Clarett wanted on two counts of aggravated robbery
Clarett allegedly fled the scene and was wanted on two counts of aggravated robbery. According to police, he left in a white sport utility vehicle with two other men and took only a cell phone from his alleged victims, who weren't injured.
The 22-year-old Clarett fled when the bar owner or manager, who knew both Clarett and the victims, came into the alley and identified him shortly before 2 a.m. Sunday, detectives said.
One alleged victim, Lucas Nyarko, 28, told The Columbus Dispatch that he could not identify Clarett as the man who robbed him. He said his friend identified Clarett after police showed her photographs.
Nyarko said they were approached by a man dressed in black, who told them he needed something. Nyarko said the man pulled up his shirt and showed them a gun tucked in his pants. The man moved the gun to the front of his waistband and told them to empty their pockets.
Nyarko said after he handed the man his cell phone, a woman came out of the nightclub and yelled, ``Maurice!'' in greeting to the man, who hugged her. He then carried the woman, who police said was bar owner Tashona Corvi, toward the SUV, put her down and got in the vehicle.
Before Sunday's incident, Clarett was negotiating a deal and was likely going to sign with an NFL team on Monday, Josh Luchs, one of Clarett's agents, told ESPN The Magazine's Tom Friend.
Clarett was expected to be allocated to NFL Europe if he signed, Friend reported.
Ohio State coach Jim Tressel said he was informed of the incident on his way to the Fiesta Bowl news conference in Scottsdale, Ariz.
"Obviously, my reaction to that is it's sad," Tressel said, "because, as I said the last few times people have brought up the subject, my hope would be that he would have an opportunity to go over to NFL Europe and make a comeback.
"I hope it's not true, but beyond that, I don't know much, but my reaction is, I was sad."
Clarett's cousin, Vince Marrow, told the Dispatch he spoke to Clarett's mother on Sunday.
"She is shocked. She was getting ready to go to church and I told her there was an arrest warrant for Maurice. She was like, 'What?'" he said.
A message was left Sunday at Michelle Clarett's home in Youngstown.
Another of Clarett's agents, Steve Feldman, told The Associated Press on Sunday evening he had not yet spoken to his client. "At this point we still don't know what's fact and what's fiction," he said.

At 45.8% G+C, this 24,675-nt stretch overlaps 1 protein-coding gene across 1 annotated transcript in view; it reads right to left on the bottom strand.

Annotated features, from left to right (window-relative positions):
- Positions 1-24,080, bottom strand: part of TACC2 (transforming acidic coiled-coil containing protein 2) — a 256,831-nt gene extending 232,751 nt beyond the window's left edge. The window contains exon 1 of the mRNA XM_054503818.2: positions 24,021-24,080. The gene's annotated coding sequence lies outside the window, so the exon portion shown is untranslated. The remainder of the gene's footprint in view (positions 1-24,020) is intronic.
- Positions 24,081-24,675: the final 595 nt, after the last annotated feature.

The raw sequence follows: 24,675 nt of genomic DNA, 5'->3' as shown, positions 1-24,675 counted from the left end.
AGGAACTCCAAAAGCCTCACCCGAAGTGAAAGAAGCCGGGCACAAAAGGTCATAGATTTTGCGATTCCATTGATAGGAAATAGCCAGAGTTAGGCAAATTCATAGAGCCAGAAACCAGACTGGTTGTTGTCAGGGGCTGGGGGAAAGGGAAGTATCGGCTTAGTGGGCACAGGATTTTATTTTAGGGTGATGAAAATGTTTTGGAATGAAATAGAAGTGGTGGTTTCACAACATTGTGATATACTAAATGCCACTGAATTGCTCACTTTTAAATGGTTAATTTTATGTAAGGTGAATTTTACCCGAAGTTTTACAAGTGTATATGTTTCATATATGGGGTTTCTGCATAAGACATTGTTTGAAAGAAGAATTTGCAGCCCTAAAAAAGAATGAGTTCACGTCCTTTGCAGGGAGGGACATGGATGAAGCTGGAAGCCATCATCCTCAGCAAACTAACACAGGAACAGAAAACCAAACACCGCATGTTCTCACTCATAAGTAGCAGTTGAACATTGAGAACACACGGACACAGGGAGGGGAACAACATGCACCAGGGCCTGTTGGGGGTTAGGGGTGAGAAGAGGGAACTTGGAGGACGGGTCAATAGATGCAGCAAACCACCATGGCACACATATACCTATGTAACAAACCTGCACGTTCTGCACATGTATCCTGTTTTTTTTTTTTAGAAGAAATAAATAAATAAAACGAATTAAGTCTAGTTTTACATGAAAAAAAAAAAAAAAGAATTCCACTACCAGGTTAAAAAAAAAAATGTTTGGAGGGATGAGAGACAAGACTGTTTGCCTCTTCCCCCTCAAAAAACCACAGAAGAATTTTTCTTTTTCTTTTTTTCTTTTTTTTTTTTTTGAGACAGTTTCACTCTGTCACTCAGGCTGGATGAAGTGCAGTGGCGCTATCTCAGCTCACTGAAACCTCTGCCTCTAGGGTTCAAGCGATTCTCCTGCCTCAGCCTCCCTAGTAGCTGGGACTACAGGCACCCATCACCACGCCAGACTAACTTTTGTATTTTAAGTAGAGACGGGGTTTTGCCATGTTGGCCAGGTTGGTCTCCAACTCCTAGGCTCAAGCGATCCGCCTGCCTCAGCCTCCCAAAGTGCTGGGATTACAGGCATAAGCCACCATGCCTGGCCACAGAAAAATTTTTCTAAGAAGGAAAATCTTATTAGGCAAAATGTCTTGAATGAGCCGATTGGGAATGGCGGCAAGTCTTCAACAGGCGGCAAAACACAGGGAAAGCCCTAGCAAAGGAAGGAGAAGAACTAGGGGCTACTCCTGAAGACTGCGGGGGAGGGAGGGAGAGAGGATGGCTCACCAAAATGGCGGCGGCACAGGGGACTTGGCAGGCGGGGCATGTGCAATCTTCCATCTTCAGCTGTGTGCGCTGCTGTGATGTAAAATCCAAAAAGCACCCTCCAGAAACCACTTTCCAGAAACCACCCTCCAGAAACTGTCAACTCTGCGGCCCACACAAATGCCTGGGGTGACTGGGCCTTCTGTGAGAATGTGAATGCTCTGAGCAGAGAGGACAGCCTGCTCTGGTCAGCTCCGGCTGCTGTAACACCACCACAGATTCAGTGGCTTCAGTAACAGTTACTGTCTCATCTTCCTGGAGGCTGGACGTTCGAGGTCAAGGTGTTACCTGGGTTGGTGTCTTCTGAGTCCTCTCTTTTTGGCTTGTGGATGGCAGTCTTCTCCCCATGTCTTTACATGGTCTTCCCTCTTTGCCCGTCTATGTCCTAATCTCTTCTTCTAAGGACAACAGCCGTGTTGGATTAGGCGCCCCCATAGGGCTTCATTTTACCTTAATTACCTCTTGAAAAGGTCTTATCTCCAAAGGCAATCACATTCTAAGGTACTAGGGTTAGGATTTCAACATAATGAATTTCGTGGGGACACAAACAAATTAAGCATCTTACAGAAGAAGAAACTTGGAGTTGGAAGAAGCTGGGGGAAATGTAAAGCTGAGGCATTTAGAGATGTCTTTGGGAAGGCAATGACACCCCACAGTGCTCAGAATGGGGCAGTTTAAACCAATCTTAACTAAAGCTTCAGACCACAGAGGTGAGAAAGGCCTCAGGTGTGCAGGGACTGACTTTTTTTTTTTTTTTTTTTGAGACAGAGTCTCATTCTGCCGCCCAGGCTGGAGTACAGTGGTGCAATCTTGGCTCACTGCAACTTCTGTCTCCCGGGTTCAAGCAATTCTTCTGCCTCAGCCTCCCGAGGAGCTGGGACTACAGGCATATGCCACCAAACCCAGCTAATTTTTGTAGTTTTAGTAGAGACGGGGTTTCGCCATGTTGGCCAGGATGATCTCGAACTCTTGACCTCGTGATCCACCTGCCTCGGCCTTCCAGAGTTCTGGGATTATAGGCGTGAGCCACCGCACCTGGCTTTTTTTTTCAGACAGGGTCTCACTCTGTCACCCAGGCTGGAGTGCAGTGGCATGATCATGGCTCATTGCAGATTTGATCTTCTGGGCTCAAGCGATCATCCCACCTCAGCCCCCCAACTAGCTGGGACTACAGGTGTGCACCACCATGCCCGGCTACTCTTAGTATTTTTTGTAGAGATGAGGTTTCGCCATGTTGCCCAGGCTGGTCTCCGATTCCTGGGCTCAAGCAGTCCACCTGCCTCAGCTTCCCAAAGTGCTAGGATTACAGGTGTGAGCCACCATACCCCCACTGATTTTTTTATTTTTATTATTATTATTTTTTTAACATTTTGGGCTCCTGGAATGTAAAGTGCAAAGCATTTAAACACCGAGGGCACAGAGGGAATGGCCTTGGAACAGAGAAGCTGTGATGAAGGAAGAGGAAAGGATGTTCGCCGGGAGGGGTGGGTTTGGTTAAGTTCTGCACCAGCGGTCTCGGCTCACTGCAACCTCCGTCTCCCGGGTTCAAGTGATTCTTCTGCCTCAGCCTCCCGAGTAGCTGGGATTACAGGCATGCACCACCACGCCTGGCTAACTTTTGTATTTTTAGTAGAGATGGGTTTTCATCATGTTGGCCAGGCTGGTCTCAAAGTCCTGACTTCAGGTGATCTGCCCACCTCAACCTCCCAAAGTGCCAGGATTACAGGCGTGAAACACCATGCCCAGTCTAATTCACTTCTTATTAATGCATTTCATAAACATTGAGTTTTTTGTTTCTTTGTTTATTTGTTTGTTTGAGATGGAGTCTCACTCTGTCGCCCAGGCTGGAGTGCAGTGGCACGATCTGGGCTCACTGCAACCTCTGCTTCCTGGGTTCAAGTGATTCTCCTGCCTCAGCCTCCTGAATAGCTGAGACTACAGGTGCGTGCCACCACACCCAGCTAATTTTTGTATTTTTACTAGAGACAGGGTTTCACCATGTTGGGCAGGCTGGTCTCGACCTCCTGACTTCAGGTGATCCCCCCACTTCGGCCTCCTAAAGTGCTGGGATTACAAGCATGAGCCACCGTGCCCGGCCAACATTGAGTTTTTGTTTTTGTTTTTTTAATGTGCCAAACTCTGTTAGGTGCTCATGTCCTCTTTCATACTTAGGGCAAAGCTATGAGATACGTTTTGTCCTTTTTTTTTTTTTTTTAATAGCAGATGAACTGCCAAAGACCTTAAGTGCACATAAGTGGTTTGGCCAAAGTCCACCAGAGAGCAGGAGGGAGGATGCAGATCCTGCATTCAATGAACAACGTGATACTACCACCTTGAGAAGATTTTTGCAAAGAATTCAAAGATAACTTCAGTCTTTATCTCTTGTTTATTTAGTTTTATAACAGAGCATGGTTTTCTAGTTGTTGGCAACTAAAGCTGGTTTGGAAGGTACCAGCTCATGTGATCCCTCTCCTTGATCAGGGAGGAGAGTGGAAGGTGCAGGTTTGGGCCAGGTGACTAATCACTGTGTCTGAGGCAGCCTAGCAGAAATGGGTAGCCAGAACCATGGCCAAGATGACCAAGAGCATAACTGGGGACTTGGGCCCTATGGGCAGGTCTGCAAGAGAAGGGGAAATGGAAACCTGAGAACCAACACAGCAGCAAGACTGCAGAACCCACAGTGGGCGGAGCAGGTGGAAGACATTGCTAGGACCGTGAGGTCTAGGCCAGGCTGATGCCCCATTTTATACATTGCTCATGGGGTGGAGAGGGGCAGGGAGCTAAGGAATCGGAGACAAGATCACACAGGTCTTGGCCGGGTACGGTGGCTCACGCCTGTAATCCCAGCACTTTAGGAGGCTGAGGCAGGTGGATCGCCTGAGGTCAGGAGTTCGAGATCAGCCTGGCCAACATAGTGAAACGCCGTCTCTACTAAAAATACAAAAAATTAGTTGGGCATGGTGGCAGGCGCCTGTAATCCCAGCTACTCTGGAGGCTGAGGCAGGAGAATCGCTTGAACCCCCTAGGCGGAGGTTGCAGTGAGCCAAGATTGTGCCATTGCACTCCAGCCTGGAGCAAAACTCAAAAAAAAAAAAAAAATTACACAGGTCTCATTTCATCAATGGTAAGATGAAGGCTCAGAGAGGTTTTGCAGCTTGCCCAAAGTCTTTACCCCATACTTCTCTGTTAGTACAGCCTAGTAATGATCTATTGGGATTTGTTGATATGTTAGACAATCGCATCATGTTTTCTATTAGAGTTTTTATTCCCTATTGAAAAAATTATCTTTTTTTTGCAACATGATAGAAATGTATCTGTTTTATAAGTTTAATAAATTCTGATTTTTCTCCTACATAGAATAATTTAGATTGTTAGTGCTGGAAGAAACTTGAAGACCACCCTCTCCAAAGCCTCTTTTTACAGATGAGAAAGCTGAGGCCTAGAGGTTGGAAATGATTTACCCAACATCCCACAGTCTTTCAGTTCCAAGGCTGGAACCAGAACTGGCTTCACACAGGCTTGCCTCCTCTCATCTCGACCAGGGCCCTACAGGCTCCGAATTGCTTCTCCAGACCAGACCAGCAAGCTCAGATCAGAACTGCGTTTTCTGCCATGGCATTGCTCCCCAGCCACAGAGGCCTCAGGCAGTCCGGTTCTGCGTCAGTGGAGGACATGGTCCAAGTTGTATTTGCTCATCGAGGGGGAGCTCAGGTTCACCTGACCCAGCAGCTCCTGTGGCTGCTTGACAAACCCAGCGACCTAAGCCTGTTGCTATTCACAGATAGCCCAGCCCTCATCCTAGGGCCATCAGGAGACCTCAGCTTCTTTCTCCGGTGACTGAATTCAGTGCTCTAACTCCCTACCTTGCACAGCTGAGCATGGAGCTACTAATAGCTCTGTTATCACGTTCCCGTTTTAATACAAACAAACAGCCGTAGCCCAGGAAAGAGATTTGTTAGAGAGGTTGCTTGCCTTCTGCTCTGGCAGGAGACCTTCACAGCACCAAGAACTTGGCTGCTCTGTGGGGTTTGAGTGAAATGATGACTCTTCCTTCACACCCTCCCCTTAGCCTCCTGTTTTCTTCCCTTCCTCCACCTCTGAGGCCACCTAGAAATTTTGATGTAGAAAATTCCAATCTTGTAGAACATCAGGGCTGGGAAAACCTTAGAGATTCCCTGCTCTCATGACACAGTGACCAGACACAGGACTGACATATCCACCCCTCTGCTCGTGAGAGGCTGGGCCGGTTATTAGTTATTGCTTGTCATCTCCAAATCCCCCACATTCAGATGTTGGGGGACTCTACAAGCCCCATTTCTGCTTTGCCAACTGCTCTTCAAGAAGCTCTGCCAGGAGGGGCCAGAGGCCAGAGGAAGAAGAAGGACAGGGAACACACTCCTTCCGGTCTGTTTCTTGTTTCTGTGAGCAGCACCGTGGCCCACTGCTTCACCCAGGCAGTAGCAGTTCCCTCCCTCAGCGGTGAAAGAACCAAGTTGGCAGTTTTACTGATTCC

Clarett rushed for 1,237 yards and scored 16 touchdowns as a freshman. He helped the Buckeyes win the national championship in 2002, but has found only hard times since.
Clarett sat out the 2003 season after he was charged with misdemeanor falsification for filing a police report claiming that more than $10,000 in clothing, CDs, cash and stereo equipment was stolen from a car he borrowed from a local dealership. He later pleaded guilty to a lesser charge.
Ohio State suspended Clarett for misleading investigators, and for receiving special benefits worth thousands of dollars from a family friend.
In an interview with ESPN The Magazine in November 2004, Clarett said coaches and boosters arranged for him to get passing grades, cars and thousands of dollars while at Ohio State. None of the allegations was verified and Clarett never responded to NCAA requests to be interviewed about them as part of its investigation into Ohio State's athletic program.
Clarett also unsuccessfully challenged the NFL's requirement that players wait three years after high school before turning pro in a case that went all the way to the U.S. Supreme Court.
Clarett was chosen by the Denver Broncos in last year's draft, but the team cut him in August.
Tressel said he had spoken with Clarett "three or four times in the last six weeks."
"It's been along the lines of hoping he would have a chance to get things together and make a run at things with NFL Europe," the coach said.
Clarett would have been a senior on this year's Ohio State team, which meets Notre Dame in the Fiesta Bowl on Monday.
"It's real troubling," Tressel said of Clarett's fall. "Not just with youngsters that it becomes newsworthy, but with any kids who don't go the direction you know they're capable of or hope for them. It's one of the tough things when you compete. Sometimes things work out and you're successful and sometimes it doesn't. That doesn't have you back off from competing and teaching and trying to help people."
Information from The Associated Press was used in this report.
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